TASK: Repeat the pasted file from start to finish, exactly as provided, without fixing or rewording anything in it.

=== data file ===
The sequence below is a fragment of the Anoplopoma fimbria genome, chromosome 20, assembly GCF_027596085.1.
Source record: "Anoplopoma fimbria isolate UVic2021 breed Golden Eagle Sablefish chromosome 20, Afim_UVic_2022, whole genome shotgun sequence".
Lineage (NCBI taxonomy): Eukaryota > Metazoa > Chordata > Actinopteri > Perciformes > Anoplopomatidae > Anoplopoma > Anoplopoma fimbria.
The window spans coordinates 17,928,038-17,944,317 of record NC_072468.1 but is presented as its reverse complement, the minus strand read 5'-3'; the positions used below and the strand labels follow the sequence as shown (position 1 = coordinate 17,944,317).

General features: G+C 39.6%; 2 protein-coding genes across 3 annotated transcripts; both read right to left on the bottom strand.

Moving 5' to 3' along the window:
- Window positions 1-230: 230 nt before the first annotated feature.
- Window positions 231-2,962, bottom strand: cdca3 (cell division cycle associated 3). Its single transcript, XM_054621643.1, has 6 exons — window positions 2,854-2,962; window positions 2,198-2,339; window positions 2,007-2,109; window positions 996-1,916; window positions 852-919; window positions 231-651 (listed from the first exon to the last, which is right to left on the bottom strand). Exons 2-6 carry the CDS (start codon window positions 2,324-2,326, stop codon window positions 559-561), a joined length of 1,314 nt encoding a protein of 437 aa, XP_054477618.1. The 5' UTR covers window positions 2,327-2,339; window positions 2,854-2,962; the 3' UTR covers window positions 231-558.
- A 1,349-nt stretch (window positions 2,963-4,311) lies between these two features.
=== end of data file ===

The sequence below is a fragment of the Anoplopoma fimbria genome, chromosome 20, assembly GCF_027596085.1.
Source record: "Anoplopoma fimbria isolate UVic2021 breed Golden Eagle Sablefish chromosome 20, Afim_UVic_2022, whole genome shotgun sequence".
Lineage (NCBI taxonomy): Eukaryota > Metazoa > Chordata > Actinopteri > Perciformes > Anoplopomatidae > Anoplopoma > Anoplopoma fimbria.
The window spans coordinates 17,928,038-17,944,317 of record NC_072468.1 but is presented as its reverse complement, the minus strand read 5'-3'; the positions used below and the strand labels follow the sequence as shown (position 1 = coordinate 17,944,317).

General features: G+C 39.6%; 2 protein-coding genes across 3 annotated transcripts; both read right to left on the bottom strand.

Moving 5' to 3' along the window:
- Window positions 1-230: 230 nt before the first annotated feature.
- Window positions 231-2,962, bottom strand: cdca3 (cell division cycle associated 3). Its single transcript, XM_054621643.1, has 6 exons — window positions 2,854-2,962; window positions 2,198-2,339; window positions 2,007-2,109; window positions 996-1,916; window positions 852-919; window positions 231-651 (listed from the first exon to the last, which is right to left on the bottom strand). Exons 2-6 carry the CDS (start codon window positions 2,324-2,326, stop codon window positions 559-561), a joined length of 1,314 nt encoding a protein of 437 aa, XP_054477618.1. The 5' UTR covers window positions 2,327-2,339; window positions 2,854-2,962; the 3' UTR covers window positions 231-558.
- A 1,349-nt stretch (window positions 2,963-4,311) lies between these two features.